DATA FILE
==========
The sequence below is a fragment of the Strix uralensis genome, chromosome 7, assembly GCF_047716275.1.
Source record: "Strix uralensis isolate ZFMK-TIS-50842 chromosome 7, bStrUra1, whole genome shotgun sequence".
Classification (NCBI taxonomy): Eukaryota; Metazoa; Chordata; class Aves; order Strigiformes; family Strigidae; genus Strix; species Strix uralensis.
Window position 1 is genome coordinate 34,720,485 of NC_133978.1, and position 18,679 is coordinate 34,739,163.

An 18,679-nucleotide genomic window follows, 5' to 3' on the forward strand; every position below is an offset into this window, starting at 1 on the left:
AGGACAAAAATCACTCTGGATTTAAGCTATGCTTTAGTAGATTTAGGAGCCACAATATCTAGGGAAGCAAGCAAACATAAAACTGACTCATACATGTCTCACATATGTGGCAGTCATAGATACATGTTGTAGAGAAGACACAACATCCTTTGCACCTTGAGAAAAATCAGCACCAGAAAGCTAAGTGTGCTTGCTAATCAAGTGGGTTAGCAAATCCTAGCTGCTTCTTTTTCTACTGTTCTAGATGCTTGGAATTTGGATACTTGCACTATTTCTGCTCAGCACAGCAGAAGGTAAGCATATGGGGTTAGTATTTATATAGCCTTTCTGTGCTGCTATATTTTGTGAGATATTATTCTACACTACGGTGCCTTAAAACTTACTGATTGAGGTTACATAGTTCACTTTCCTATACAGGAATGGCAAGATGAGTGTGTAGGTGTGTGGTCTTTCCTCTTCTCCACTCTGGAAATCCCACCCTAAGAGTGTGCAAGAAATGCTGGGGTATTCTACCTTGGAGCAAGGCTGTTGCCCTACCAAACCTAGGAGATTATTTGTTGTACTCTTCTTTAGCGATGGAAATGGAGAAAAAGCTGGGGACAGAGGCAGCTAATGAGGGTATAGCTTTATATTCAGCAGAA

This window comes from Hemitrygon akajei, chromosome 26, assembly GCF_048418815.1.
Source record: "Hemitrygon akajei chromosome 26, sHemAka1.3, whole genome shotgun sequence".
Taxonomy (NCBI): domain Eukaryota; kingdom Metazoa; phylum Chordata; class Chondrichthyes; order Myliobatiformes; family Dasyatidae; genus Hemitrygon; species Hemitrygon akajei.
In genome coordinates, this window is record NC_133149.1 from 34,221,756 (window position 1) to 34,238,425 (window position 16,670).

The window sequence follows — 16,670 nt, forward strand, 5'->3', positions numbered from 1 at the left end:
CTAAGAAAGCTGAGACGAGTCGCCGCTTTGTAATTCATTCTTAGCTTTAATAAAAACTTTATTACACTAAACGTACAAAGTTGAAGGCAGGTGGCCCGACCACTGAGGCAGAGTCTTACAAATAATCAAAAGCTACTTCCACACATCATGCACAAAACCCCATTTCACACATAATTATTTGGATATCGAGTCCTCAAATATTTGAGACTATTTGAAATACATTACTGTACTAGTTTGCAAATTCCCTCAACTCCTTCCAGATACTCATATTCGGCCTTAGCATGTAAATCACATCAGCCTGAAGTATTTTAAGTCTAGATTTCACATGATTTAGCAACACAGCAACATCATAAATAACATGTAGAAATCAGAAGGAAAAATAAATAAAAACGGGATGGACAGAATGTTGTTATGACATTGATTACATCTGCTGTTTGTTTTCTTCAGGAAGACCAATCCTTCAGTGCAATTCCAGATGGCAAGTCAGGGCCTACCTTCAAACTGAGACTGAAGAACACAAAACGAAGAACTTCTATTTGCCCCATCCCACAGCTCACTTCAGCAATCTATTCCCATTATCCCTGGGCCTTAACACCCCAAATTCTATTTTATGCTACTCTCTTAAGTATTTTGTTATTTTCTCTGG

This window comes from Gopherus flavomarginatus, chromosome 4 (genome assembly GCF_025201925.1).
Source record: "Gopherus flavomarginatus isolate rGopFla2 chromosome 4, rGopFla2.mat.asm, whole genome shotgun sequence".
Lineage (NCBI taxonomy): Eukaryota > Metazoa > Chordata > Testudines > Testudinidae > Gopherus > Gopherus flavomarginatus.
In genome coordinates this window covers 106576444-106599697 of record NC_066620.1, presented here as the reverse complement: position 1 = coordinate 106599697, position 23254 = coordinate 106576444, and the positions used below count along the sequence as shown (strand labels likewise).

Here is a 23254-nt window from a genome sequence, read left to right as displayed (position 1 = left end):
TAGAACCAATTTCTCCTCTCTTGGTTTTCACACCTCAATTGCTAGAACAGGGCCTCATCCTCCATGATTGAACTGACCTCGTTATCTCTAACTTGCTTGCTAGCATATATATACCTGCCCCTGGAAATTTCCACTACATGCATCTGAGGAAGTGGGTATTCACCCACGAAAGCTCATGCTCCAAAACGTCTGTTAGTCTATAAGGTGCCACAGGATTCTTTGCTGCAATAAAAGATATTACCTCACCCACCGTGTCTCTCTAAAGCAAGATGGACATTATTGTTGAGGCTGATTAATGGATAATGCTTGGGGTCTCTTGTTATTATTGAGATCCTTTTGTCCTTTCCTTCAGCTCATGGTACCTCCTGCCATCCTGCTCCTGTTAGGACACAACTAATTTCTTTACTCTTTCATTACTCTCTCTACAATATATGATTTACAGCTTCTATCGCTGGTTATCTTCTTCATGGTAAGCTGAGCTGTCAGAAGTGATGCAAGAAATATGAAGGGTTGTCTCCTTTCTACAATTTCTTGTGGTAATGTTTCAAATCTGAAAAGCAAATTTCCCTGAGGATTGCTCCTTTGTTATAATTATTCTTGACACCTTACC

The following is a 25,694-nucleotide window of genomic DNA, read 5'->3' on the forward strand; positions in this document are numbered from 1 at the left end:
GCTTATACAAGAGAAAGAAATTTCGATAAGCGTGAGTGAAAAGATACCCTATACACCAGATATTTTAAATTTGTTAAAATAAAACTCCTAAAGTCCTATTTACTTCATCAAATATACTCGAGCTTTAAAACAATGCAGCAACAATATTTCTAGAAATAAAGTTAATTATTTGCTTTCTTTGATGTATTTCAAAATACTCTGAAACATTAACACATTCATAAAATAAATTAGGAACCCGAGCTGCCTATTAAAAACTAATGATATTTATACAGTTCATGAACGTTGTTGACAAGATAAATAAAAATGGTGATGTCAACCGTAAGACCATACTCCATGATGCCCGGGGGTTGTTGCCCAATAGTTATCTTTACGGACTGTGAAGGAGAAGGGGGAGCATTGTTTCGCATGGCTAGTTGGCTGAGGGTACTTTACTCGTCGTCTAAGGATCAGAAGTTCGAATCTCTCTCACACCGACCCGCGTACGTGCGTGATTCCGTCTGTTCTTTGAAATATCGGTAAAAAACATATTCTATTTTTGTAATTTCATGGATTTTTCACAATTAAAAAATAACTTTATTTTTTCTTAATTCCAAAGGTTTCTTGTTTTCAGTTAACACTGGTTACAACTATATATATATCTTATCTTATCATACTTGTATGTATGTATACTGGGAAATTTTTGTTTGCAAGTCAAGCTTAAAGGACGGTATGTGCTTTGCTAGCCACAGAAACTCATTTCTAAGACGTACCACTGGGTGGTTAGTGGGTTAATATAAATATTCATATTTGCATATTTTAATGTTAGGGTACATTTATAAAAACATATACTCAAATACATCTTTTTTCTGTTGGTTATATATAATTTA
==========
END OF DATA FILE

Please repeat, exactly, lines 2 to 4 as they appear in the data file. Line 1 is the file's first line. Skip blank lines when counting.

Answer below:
Source record: "Strix uralensis isolate ZFMK-TIS-50842 chromosome 7, bStrUra1, whole genome shotgun sequence".
Classification (NCBI taxonomy): Eukaryota; Metazoa; Chordata; class Aves; order Strigiformes; family Strigidae; genus Strix; species Strix uralensis.
Window position 1 is genome coordinate 34,720,485 of NC_133978.1, and position 18,679 is coordinate 34,739,163.